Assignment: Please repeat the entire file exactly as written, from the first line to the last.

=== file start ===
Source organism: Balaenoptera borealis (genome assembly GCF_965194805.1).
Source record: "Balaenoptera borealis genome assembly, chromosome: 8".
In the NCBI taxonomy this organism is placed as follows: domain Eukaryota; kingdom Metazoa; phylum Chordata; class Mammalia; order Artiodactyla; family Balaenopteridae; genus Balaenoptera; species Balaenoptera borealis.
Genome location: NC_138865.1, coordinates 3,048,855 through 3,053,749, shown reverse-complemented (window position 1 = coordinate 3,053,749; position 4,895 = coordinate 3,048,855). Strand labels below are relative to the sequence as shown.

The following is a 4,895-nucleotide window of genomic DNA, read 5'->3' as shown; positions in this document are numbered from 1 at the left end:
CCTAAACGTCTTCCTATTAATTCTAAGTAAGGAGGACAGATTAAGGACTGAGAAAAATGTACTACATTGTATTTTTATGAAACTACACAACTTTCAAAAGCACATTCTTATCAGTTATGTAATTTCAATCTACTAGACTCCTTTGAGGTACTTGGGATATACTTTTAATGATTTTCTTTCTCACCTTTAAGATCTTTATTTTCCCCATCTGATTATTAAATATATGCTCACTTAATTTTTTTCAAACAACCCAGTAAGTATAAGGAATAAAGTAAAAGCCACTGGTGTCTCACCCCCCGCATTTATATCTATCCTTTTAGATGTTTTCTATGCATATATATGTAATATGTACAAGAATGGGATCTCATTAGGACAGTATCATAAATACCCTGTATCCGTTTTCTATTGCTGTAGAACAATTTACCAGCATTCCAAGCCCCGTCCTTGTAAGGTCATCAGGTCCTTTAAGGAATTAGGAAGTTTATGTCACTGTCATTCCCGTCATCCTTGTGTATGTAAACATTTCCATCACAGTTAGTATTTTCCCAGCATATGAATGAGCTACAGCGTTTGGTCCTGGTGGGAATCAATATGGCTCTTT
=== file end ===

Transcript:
Source organism: Balaenoptera borealis (genome assembly GCF_965194805.1).
Source record: "Balaenoptera borealis genome assembly, chromosome: 8".
In the NCBI taxonomy this organism is placed as follows: domain Eukaryota; kingdom Metazoa; phylum Chordata; class Mammalia; order Artiodactyla; family Balaenopteridae; genus Balaenoptera; species Balaenoptera borealis.
Genome location: NC_138865.1, coordinates 3,048,855 through 3,053,749, shown reverse-complemented (window position 1 = coordinate 3,053,749; position 4,895 = coordinate 3,048,855). Strand labels below are relative to the sequence as shown.

The following is a 4,895-nucleotide window of genomic DNA, read 5'->3' as shown; positions in this document are numbered from 1 at the left end:
CCTAAACGTCTTCCTATTAATTCTAAGTAAGGAGGACAGATTAAGGACTGAGAAAAATGTACTACATTGTATTTTTATGAAACTACACAACTTTCAAAAGCACATTCTTATCAGTTATGTAATTTCAATCTACTAGACTCCTTTGAGGTACTTGGGATATACTTTTAATGATTTTCTTTCTCACCTTTAAGATCTTTATTTTCCCCATCTGATTATTAAATATATGCTCACTTAATTTTTTTCAAACAACCCAGTAAGTATAAGGAATAAAGTAAAAGCCACTGGTGTCTCACCCCCCGCATTTATATCTATCCTTTTAGATGTTTTCTATGCATATATATGTAATATGTACAAGAATGGGATCTCATTAGGACAGTATCATAAATACCCTGTATCCGTTTTCTATTGCTGTAGAACAATTTACCAGCATTCCAAGCCCCGTCCTTGTAAGGTCATCAGGTCCTTTAAGGAATTAGGAAGTTTATGTCACTGTCATTCCCGTCATCCTTGTGTATGTAAACATTTCCATCACAGTTAGTATTTTCCCAGCATATGAATGAGCTACAGCGTTTGGTCCTGGTGGGAATCAATATGGCTCTTT